The comedian Bergonzoni at the Bobbio in Trieste: “We depend on what social networks impose. We have to change direction”

TRIESTE It is entitled “Transcend and go up” and it is the monologue that will bring back to Trieste, for a single repetition, Alessandro Bergonzoni Saturday evening, at 8.30 pm at the Orazio Bobbio Theater.

Comedian, cabaret artist, playwright, writer, humorist, actor and lyricist, Bergonzoni does not conceal a certain joy at the idea of ​​preparing for a stage in Trieste on his tour. How come?

«Because my first girlfriend was from Trieste, because when I arrived by train for the first time I exclaimed: “In Trieste there is the sea!”. Because I like her Central European atmosphere and the sea she keeps inside her and because she reminds me of Marco Cavallo and Franco Basaglia and there is a statue of Joyce ».

How did the idea for this monologue come about?

«First of all, it was born in unsuspecting times as if to presage a bit like a vision, which the artist must have: I felt that we could no longer be astonished or startled but we had to transcend. We are linked to information, to everyday life, to facts, to everything that social networks and politicians’ tweets impose on us, I ask, I asked and I invoke a change of dimension in order to be able to change direction. Now more than ever there is a need to look down, to get up higher, to climb because we are in a really deep hole. We only talk about spirituality when we talk about the church or religion, we don’t do it when we talk about politics or the economy and the damage is evident».

Between feminicides, racism, migrants and much more, will the public be able to find the strength to laugh?

“People laugh a lot every night. Comedy is a surreal and metaphysical ingredient that is part of my poetics. Someone tells me that it’s a wonderful show because you think and laugh: this is offensive to me because it would be like saying “you’re a fantastic person because you talk while you move your mouth”. We do everything “contemporaneaMENTRE”, we do contemporary art, ‘the dance of the while’.

We all do multiple things at the same time and I like the audience to come out destroyed so they can rebuild themselves after a ride of an hour and three quarters where they really played it out and I relate to them. There isn’t a wall between us, there isn’t even when I’m in a class talking about life or when I’m doing it in prisons or hospitals. Woe to pull up that wall».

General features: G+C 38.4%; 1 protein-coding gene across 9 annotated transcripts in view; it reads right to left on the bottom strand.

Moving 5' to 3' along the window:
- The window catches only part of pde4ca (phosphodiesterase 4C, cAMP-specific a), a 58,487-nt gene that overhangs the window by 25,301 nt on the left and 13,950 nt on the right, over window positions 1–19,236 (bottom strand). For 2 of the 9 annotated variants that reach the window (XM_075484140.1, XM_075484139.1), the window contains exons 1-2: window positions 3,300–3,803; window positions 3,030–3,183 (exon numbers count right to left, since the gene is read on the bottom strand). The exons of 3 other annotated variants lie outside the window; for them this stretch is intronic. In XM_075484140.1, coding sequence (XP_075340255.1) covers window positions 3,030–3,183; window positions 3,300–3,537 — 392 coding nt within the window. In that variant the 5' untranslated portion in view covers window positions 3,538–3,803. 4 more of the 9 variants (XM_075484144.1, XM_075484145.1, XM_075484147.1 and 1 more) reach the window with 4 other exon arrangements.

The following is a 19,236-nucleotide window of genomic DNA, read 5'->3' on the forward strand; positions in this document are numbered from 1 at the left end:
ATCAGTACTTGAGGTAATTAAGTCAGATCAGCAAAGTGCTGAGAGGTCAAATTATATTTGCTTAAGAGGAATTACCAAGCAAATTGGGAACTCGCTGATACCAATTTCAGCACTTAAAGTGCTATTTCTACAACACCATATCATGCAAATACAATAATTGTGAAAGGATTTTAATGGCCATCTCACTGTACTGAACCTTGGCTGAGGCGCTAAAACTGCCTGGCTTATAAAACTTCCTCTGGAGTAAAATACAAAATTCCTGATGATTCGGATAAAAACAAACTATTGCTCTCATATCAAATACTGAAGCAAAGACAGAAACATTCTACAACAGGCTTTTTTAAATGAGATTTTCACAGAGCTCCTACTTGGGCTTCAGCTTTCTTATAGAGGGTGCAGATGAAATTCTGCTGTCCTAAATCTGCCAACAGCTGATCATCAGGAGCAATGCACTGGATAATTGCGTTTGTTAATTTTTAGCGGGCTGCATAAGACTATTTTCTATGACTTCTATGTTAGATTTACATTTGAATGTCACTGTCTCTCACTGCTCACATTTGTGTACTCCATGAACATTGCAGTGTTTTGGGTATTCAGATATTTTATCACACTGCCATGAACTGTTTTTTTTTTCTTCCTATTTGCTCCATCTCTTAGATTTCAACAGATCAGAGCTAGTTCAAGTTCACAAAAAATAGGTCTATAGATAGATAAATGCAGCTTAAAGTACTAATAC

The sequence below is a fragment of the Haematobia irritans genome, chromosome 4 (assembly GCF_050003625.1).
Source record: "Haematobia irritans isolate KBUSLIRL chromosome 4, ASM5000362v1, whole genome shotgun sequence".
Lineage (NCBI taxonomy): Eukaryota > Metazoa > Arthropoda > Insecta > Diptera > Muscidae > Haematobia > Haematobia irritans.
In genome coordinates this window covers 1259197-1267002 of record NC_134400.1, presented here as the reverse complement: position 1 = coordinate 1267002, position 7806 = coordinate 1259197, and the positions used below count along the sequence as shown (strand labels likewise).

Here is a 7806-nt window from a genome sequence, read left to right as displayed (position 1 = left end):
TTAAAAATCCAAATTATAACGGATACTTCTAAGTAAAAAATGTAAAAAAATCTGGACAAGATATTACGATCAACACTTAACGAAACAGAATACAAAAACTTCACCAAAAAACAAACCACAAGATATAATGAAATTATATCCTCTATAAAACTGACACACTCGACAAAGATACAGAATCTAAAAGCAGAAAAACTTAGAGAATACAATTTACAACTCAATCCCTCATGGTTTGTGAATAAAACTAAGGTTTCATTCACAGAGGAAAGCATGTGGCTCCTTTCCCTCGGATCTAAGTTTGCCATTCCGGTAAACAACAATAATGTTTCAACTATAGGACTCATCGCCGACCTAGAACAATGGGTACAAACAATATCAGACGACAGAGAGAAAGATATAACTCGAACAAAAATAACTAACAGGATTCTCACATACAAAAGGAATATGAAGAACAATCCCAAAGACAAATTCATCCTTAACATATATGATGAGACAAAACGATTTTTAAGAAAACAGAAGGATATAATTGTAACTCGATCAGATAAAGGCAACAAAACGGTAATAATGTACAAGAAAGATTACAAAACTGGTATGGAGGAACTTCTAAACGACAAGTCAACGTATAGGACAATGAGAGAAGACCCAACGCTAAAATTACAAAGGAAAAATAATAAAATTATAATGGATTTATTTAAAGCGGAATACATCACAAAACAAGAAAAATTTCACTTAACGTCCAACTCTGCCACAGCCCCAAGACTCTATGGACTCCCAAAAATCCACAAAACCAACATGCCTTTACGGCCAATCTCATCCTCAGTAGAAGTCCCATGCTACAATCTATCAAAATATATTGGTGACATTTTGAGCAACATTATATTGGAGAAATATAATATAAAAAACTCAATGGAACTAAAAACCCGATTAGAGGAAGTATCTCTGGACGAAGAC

In his works he makes admirable use of the Italian language without ever creating a detachment or lowering the level too much. How you do it?

«The key word is “amazement” like the pores of the skin. We have a skin that defends us from the rest of the planet, divides us. To use the Italian language you have to break down this border and let yourself be penetrated, inhabited and inhabited. At that point the research of years and years leads you not to just use the language, but the thought that underlies the Italian language».

You often hear yourself called “juggler of the word”…

«I hope to be a juggler of thought, without which the word has no soul, no life. That affection that causes language to change and be inclusive does not pass, especially today in which the words “inclusion” or “other” are pilloried because we all want to defend ourselves or attack and we do not remember the third phase which is that of welcoming. You have to get out of the canons of language and use fantasy, imagination and vision, without which an artist does not exist. We begin to understand what words tell us. They ask us for a metamorphosis. Words already tell us everything. Then there is the personal commitment of the artists, which is not a duty but for me it is. If I don’t take to the streets, if I don’t demonstrate, if I don’t write, if I don’t denounce, if I don’t participate, if I don’t go to prisons, to former psychiatric hospitals and I don’t move around touching certain realities first hand, I don’t feel like a work ».

Writing, collaboration with magazines, radio, television, are all activities that guarantee freedom of expression. But how did she embed his words into the songs?

«These are all arts, except for television where I go less and less. I love the radio, newspapers and schools. But I also love songs, Piero Pelù’s “Bomba Boomerang” comes from my belief that all the bombs people sent came back. The one for Gaetano Curreri was more intimate. I made cameos for the cinema for Benigni’s Pinocchio or for Mimmo Paladino’s Quijote. I wish I could still write a book of poetry, but all this is part of the same art».

You won the National Culture of Peace Award in a year in which we are witnessing images of war on a daily basis.

«I dedicated it to the invisible in prisons and to the dead at sea. They are the ones who deserve the peace prize. I fail to understand why people have this ancestral need to wage war. For economic reasons, of course, and for the supremacy of the strongest. The other day, a doubt that there had been a Russian bomb on a Polish border was enough to trigger two Italian politicians who tweeted a new declaration of war. Then you can understand why I was happy to be at a meeting with students, in the midst of art at that time. How can I not get used to war images? I must first rebel and learn from myself. Finding peace and distributing it, telling it wherever it goes, even in theatres”.

The comedian Bergonzoni at the Bobbio in Trieste: “We depend on what social networks impose. We have to change direction”